Spot and diffuse nasty Facebook messages
Facebook is a strange beast.
Today nearly everyone has a Facebook account, but how people use the platform varies greatly. I know people who have profiles who haven’t been updated in three years. Others use the newsfeed to find stories from relatives and brands. And it seems like a substantial minority of my contacts just use it exclusively to post content about Bernie Sanders.
Facebook can also be difficult to place when planning a social strategy for a financial brand. Facebook isn’t a place for serious discussion. It’s not the where people go to learn how to make large software implementation or allocation decisions.
In working with business-to-business brands, I’ve received questions about Facebook. Should we use this platform? How much of our effort should be placed on reaching out? This effects nearly every company. A Facebook page will be automatically generated for your company once it reaches a certain size. This can be a place where prospective clients reach out, ask questions or register complaints.
Major brands like Coke or Frito Lay have a small army of people managing and responding on social channels. Most of my clients have someone who does as one of many parts of their job. For these people, I’ve found a five step process helps with ensuring you can spot and react to Facebook messages.
Step 1: Identify
Every company needs to designate someone or a small team as Facebook account administrators. People serving as admins on the account should quickly flag messages posted to the page.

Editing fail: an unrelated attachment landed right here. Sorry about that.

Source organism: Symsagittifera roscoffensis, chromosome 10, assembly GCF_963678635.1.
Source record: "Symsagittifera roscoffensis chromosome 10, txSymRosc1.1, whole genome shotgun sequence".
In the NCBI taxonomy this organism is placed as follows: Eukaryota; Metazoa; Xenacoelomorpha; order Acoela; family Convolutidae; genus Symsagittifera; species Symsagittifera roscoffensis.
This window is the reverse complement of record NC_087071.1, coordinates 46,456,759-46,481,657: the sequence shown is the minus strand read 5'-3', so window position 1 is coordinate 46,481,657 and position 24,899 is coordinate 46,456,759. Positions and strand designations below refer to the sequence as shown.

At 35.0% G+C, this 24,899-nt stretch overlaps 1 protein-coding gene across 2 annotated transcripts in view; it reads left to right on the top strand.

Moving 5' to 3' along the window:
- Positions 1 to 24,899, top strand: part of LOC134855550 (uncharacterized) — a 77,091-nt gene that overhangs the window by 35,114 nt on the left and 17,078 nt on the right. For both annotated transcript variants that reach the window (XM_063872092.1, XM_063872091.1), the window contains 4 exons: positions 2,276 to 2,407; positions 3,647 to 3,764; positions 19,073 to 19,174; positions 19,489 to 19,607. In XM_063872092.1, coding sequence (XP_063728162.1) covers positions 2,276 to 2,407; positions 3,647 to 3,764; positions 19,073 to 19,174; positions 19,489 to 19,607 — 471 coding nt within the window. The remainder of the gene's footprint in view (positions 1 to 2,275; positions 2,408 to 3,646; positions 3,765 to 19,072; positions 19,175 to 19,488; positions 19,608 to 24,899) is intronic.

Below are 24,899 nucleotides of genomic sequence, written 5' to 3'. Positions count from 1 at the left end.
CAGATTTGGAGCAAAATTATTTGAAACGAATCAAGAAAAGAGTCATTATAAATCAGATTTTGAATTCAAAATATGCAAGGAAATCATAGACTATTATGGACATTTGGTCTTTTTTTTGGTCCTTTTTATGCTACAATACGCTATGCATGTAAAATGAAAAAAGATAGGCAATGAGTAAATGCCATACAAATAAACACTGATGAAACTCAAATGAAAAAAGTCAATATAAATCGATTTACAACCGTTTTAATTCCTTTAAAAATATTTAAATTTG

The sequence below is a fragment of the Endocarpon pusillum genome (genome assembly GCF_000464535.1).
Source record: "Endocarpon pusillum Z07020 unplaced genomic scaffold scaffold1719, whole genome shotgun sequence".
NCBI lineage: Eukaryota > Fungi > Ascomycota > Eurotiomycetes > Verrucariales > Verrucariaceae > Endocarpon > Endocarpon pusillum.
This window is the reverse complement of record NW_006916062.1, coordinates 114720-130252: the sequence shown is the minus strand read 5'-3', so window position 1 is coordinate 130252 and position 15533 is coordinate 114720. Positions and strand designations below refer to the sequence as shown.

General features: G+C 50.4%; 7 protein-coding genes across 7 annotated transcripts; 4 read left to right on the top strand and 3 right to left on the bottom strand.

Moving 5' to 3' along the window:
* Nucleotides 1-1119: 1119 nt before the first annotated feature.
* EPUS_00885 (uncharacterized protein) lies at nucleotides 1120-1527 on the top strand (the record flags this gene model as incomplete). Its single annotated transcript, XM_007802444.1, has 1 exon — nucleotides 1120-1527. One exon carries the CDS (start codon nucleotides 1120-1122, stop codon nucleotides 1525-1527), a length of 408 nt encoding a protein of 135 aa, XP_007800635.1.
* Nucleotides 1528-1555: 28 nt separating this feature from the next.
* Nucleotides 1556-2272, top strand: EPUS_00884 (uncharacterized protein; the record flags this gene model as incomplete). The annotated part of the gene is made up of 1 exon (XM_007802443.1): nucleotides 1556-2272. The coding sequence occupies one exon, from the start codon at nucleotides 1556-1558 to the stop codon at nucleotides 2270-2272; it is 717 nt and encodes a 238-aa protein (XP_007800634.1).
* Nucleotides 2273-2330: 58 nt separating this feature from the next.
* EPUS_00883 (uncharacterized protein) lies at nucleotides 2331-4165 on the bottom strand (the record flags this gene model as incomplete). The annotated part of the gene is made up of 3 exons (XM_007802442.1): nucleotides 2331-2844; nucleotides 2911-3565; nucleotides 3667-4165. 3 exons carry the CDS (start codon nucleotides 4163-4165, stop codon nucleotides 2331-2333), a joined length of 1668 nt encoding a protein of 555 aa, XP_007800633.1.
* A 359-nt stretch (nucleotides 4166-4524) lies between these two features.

When you log into Facebook, administrators will have the option to use Facebook “as a company.” Once this is done, there are a series of notification settings. Turn on emails, so a message is sent every time someone posts (you can also turn on text message notification as well.) Messages can be then be shared with a select “response team.”
Step 2: De-escalate
Sometimes people posting on the page will be angry. Other times, they may want information right away. We should aim to first and foremost have people realize that we are here and ready to help. Start posts by thanking people for their interest and offering to help.
Step 3: Provide context
Sending a message on Facebook isn’t always a well-thought-out decision. Any material you can provide about their issue, including drawing from webpages, is useful.
Step 4: Provide a next step
Ensure the person asking the question understands the next action. Frequently this will mean pushing the conversation to a customer service or direct channel. We typically don’t want a complicated discussion or something involving personal information happening in public. Acknowledge their problem and assure them it’s being addressed.
Step 5: Flag the response
We don’t want to send someone to a customer service queue, only for them to have to explain their issue or situation again. Wherever you send the customer, make sure that person knows that they might be contacted. Check to see if the person posts a follow-up comment on our newsfeed (positive or negative) and flag to the team.
These are general guidelines and I would recommend whoever is doing front-line channel management to flag posts and create draft outlines. Then a pre-selected group can provide quick approval or edits on responses.
Each company will have to decide how quickly to respond to messages and create a workflow based on their resources. The most important point not just to let these posts sit there. You may be ignoring Facebook, but its more than one billion users are not.comments powered by Disqus